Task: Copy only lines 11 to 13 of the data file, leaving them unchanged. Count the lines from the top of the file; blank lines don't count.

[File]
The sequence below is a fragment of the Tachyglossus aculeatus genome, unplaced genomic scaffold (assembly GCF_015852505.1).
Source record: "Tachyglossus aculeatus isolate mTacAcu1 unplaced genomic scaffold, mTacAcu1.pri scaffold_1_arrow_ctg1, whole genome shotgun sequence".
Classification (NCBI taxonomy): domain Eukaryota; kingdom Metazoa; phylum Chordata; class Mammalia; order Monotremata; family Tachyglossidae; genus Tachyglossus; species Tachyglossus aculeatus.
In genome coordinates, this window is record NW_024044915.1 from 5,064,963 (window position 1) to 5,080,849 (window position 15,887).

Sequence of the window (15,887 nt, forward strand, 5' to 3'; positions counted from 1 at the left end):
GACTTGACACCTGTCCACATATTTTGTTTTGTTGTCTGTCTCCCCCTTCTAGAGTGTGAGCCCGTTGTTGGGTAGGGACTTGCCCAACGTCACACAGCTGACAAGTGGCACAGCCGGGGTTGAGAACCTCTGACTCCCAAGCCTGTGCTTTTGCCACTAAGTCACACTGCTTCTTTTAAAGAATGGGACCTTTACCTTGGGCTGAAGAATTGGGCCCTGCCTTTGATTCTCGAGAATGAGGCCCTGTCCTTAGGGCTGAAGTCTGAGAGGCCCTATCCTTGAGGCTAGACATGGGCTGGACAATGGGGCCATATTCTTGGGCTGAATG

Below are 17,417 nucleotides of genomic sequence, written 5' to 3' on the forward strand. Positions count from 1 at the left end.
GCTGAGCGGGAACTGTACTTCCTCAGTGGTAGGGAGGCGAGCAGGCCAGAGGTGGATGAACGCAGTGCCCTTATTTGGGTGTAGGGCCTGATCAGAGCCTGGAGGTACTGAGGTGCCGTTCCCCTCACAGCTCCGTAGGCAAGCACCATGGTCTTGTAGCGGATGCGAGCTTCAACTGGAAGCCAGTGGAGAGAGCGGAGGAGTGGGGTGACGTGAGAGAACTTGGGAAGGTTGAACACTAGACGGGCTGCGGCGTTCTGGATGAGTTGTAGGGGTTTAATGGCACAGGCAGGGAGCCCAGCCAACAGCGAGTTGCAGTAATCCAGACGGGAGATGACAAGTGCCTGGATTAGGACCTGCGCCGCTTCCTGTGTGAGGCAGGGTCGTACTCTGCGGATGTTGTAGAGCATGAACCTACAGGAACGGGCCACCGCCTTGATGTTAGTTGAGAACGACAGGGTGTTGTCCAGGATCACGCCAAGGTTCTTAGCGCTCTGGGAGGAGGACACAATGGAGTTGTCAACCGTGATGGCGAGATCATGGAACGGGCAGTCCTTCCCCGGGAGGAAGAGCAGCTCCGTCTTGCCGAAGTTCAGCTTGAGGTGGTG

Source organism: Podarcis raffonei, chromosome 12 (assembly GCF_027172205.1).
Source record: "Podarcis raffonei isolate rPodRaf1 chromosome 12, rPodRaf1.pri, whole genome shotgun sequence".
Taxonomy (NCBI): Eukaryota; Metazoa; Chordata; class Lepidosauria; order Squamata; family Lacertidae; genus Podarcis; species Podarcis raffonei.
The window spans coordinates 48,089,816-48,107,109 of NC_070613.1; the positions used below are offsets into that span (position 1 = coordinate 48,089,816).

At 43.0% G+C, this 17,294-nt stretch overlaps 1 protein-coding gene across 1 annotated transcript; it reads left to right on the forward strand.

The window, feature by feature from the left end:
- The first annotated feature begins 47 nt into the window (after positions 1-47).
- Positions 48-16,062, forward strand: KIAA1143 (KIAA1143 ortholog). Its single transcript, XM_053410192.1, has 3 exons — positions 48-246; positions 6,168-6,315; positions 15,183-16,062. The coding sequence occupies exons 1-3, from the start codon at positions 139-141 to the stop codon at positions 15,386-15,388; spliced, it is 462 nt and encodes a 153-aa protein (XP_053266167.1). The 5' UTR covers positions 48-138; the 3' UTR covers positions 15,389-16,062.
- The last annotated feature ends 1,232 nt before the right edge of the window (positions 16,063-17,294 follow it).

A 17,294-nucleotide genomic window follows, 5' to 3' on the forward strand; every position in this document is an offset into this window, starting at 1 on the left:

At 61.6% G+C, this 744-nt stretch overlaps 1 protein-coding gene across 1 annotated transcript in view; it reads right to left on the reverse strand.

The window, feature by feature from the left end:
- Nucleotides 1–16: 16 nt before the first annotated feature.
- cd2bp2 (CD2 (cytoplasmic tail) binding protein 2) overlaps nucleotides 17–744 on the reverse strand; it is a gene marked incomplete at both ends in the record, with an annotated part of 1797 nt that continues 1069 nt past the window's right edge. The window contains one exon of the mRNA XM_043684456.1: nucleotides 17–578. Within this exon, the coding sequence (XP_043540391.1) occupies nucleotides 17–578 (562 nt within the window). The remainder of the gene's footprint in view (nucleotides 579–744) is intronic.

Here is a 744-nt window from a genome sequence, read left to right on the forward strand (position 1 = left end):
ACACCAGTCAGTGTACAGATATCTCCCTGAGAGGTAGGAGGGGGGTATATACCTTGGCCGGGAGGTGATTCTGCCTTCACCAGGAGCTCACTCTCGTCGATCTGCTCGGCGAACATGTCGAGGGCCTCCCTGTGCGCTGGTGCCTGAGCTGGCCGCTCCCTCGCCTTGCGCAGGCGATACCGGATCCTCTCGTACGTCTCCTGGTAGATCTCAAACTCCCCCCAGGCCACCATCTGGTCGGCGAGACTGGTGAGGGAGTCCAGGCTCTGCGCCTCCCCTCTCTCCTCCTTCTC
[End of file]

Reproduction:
Taxonomy (NCBI): Eukaryota; Metazoa; Chordata; class Lepidosauria; order Squamata; family Lacertidae; genus Podarcis; species Podarcis raffonei.
The window spans coordinates 48,089,816-48,107,109 of NC_070613.1; the positions used below are offsets into that span (position 1 = coordinate 48,089,816).

At 43.0% G+C, this 17,294-nt stretch overlaps 1 protein-coding gene across 1 annotated transcript; it reads left to right on the forward strand.